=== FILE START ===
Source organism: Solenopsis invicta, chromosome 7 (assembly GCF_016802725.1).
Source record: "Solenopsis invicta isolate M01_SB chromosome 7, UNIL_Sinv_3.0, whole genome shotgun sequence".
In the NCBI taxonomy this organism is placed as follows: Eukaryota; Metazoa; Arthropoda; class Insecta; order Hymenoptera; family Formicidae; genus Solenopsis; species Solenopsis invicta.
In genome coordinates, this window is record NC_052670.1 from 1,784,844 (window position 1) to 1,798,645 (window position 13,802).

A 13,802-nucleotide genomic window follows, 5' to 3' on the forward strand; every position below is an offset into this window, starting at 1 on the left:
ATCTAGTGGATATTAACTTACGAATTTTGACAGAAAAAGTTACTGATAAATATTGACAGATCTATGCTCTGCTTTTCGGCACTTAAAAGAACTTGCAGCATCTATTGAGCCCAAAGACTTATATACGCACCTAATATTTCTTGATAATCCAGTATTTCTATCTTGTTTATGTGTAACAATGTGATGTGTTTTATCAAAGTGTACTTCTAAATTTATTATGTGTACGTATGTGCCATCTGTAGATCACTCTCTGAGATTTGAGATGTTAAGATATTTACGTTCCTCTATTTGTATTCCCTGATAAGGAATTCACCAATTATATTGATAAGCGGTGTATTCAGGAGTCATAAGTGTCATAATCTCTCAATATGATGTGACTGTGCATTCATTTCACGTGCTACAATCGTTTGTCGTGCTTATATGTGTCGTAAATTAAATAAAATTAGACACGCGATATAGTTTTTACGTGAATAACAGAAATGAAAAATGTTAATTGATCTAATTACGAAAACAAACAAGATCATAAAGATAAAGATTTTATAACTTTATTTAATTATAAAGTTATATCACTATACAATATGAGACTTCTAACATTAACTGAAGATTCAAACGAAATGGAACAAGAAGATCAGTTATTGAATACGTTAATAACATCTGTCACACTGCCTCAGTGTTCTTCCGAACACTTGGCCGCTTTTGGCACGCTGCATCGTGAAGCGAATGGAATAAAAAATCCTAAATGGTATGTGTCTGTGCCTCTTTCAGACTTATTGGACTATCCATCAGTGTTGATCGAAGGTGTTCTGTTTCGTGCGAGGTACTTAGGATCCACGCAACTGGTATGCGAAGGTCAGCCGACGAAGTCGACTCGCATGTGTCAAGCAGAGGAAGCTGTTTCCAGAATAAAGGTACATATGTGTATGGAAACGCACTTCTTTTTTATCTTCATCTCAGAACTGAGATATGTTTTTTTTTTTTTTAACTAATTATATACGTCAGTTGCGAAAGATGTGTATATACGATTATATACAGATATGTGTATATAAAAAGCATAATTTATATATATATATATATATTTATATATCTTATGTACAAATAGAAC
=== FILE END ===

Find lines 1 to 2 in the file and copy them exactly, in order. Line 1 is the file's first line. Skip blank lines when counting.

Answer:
Source organism: Solenopsis invicta, chromosome 7 (assembly GCF_016802725.1).
Source record: "Solenopsis invicta isolate M01_SB chromosome 7, UNIL_Sinv_3.0, whole genome shotgun sequence".